Disingenuous Climate Science Debunked
In the February 18 American Thinker edition, Dennis Avery described path-breaking findings by the European Organization for Nuclear Research (CERN) reviving the Sun as the controlling mechanism of climate and debunking the so-called global warming "consensus." Perpetuators of the global warming myth had proposed that historical global average temperatures manifested a "hockey stick" shape of sharply higher temperatures in the last decades of the twentieth century. Costly regulations were thus justified, such as the Clean Power Plan (CPP), promulgated by the U.S. Environmental Protection Agency (EPA). The CPP was unveiled by then-president Obama on August 3, 2015, aiming to reduce carbon dioxide emissions from electrical power plants by an additional 32 percent within twenty-five years from 2005 levels, beyond those already achieved.
President Trump's 2018 budget (page 41) proposes eliminating the CPP. As significant opposition is expected, it is useful to review the manipulation of climate science used to justify the CPP and other climate-related policies.
The 2015 "Pause Buster" Paper Designed to Influence Environmental Policy
The February 4 edition of the United Kingdom's Daily Mail exposed how Thomas Karl, director of the National Centers for Environmental Information (NCEI) at the National Oceanic and Atmospheric Administration, and eight coauthors broke established NOAA and scientific protocols to rush publication of a paper designed to influence debate over both the CPP and the December 12, 2015 Paris Agreement on Climate Change. The "pause buster" paper, published June 2015 in the journal Science, entitled "Possible Artifacts of Data Biases in the Recent Global Surface Warming Hiatus," purported to refute a 2013 report from the United Nations Intergovernmental Panel on Climate Change (IPCC), which found "a much smaller increasing trend over the past 15 years, 1998-2012 than over the past 30 to 60 years" (page 769, Box 9.2), despite continued substantial increases of atmospheric carbon dioxide.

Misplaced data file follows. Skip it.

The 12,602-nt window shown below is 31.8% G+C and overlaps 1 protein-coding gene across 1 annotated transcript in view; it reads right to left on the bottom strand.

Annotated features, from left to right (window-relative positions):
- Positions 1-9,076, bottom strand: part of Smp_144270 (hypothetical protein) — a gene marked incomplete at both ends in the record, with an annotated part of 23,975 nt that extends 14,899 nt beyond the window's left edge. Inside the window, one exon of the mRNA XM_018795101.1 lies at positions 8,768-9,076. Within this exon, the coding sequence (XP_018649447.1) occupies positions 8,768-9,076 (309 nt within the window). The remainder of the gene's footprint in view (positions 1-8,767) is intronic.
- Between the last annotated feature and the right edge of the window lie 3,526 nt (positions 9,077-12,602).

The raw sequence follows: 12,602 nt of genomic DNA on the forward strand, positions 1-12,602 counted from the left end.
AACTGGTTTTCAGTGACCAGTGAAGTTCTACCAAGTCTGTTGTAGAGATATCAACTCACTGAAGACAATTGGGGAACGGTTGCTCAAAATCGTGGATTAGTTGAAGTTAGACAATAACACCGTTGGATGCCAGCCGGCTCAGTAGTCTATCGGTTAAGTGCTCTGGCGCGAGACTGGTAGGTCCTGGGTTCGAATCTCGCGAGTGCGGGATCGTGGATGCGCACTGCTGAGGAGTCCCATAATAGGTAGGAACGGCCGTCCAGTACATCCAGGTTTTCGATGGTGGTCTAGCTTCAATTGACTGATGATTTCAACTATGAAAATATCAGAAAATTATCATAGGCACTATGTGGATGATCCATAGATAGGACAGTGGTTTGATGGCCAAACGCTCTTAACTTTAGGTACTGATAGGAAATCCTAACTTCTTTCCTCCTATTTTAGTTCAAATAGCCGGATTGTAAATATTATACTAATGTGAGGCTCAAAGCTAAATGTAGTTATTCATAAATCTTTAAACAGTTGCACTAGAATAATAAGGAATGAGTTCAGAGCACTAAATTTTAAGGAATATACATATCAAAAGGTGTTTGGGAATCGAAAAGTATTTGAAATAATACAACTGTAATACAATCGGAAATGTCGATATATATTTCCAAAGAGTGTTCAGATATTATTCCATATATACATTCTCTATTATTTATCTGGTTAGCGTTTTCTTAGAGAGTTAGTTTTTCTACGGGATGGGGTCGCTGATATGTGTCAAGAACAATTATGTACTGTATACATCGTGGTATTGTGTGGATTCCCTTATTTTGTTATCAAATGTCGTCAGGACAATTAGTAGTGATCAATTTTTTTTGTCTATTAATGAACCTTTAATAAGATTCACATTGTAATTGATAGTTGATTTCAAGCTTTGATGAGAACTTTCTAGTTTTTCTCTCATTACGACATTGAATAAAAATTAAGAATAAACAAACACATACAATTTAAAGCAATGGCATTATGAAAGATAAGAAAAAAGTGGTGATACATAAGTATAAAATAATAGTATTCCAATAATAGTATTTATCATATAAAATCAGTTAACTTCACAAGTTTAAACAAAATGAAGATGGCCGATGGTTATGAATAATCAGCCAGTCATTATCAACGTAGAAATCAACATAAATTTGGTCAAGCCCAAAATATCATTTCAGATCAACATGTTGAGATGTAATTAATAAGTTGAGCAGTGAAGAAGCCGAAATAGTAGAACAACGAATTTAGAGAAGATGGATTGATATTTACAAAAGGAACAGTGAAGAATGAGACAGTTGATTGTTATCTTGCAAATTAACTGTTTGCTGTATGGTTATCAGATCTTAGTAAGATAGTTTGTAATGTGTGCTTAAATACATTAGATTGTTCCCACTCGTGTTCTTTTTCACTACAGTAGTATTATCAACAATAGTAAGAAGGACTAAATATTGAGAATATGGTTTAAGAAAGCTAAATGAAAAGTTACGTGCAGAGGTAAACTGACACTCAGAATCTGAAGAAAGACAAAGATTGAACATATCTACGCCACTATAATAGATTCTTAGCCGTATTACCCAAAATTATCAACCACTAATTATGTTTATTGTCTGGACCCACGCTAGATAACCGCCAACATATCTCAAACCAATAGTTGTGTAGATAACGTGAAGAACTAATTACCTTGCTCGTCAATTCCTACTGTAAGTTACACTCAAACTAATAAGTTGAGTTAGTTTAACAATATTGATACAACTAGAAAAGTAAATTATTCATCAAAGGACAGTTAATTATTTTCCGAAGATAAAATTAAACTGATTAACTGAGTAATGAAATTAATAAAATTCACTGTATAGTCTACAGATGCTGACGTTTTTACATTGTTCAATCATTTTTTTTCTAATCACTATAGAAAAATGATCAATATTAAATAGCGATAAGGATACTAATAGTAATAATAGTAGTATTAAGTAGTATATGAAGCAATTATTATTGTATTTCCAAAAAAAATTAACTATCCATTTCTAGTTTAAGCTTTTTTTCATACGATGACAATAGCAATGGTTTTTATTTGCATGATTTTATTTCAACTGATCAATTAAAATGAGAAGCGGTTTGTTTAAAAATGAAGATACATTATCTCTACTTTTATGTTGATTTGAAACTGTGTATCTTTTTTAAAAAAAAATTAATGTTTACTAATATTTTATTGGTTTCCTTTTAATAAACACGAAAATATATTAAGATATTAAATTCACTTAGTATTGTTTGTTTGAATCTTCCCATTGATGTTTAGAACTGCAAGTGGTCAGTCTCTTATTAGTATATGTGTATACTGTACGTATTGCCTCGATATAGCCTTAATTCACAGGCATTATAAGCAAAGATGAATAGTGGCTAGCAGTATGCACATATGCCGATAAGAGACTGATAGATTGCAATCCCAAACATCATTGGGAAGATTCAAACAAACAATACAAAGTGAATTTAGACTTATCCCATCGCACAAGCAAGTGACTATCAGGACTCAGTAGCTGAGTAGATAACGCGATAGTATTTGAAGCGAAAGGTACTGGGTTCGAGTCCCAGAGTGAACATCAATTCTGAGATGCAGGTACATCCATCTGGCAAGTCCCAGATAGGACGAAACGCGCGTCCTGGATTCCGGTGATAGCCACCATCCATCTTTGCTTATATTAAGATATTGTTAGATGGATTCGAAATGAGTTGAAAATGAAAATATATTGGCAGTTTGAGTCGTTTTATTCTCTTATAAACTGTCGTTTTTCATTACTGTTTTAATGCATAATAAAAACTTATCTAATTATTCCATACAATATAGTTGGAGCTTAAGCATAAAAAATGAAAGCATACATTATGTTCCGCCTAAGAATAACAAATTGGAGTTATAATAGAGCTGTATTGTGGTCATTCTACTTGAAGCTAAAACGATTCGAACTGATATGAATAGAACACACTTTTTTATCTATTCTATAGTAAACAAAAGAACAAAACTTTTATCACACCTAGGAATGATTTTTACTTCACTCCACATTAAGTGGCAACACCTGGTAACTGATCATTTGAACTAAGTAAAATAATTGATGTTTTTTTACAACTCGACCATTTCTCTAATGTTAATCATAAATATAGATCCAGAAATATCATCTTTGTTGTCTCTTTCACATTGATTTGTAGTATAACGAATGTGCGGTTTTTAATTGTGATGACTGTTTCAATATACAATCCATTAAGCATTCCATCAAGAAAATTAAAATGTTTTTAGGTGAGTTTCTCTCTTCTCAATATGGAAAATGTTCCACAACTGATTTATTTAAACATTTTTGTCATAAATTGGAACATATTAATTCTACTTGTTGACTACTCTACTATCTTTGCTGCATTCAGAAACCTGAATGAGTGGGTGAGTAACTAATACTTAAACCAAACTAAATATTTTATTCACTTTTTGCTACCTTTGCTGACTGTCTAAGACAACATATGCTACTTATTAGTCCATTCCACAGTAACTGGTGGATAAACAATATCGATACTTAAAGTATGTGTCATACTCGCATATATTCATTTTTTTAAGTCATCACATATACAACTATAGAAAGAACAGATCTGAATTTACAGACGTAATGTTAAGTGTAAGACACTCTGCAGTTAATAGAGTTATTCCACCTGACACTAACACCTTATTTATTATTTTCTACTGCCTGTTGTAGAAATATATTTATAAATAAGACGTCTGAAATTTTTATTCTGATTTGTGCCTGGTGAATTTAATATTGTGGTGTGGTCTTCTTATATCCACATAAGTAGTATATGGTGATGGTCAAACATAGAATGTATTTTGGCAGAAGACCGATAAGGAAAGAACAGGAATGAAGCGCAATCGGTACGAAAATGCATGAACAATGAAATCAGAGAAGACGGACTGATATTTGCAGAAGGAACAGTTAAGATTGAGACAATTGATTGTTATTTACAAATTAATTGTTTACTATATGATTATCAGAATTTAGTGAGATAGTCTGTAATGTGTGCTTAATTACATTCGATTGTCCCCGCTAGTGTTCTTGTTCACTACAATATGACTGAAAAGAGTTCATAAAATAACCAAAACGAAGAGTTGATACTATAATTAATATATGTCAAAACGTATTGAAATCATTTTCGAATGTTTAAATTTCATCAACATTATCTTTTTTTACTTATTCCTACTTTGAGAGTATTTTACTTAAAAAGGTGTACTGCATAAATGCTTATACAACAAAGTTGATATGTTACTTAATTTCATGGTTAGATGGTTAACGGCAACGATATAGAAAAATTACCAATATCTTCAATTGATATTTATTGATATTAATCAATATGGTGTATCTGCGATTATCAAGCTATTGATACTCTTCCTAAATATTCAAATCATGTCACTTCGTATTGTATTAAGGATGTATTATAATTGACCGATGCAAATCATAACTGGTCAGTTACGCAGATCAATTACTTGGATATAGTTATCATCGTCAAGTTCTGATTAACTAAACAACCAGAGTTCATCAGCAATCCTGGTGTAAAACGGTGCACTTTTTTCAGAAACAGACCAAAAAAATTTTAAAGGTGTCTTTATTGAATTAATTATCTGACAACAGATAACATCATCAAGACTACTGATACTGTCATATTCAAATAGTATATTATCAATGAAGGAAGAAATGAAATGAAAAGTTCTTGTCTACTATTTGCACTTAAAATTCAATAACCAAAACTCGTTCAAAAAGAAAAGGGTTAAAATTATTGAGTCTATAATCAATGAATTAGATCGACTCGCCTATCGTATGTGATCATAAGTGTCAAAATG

Dr. John Bates, another distinguished NOAA scientist, described to the Daily Mail two flawed data sets used in the "pause buster" paper and violations of NOAA's and Science magazine's archival procedures. Dr. Bates also testified February 5, 2017 before the U.S. House of Representatives' Science Committee and commented on the website of Judith Curry, former professor and chair of the School of Earth and Atmospheric Sciences at the Georgia Institute of Technology.
The first data set comprised ocean temperatures measured from ships by buckets and engine intake since the late 1800s and measurements from a system of buoys, deployed only since 2000. The buoy data showed lower temperatures, with the ship data widely considered less reliable because of selective sampling and the fact that ships warm surrounding water. However, Karl, et al. "adjusted" the buoy data higher by an average 0.12 degrees centigrade and ignored measurements from satellites since 1979, considered highly reliable by scientists, showing no warming after 1998. This resulting adjusted data set, the Extended Reconstructed Sea Surface Temperatures version 4, or ERSSTv4, thus created the appearance of continued warming.
The second NOAA data set, Global Historical Climatology Network (GHCN), is a time series analysis of temperature readings from about 4,000 weather stations spread across the world's land mass. The GHCN dataset was in a test phase, not ready for operational use. Moreover, Dr. Bates discovered that the GHCN software included "errors," making analyses "unstable." Karl, et al., however, concluded that past temperatures had been cooler than previously thought, again implying not a warming pause since 1998, but rather an increase.
These misleading analyses were compounded by the failure of Dr. Karl and colleagues to properly archive data and analyses for other scientists to replicate – the gold standard of the scientific method. This is a violation of common standards set by both NOAA and Science magazine, admitted by Dr. Karl to undermine scientific integrity. Conclusions of the pause buster paper are, therefore, suspect, but they were cited by the Obama administration in implementation of the CPP.
2009 and 2011 Climategate Emails Drew Attention to the "Hockey Stick," Bad Science, and Manipulation of Public Opinion
Leaked emails, in November 2009 and November 2011, in a scandal known as Climategate, revealed unethical scientific behavior among a cohort of climate scientists attempting to influence international public policy. This was done through the IPCC, set up in 1988 by the World Meteorological Organization (WMO) and the United Nations Environment Program (UNEP). The IPCC has produced five "assessment reports" since 1988, which are often cited as reflecting scientific consensus for the existence of global warming caused by human activities producing greenhouse gases, particularly carbon dioxide.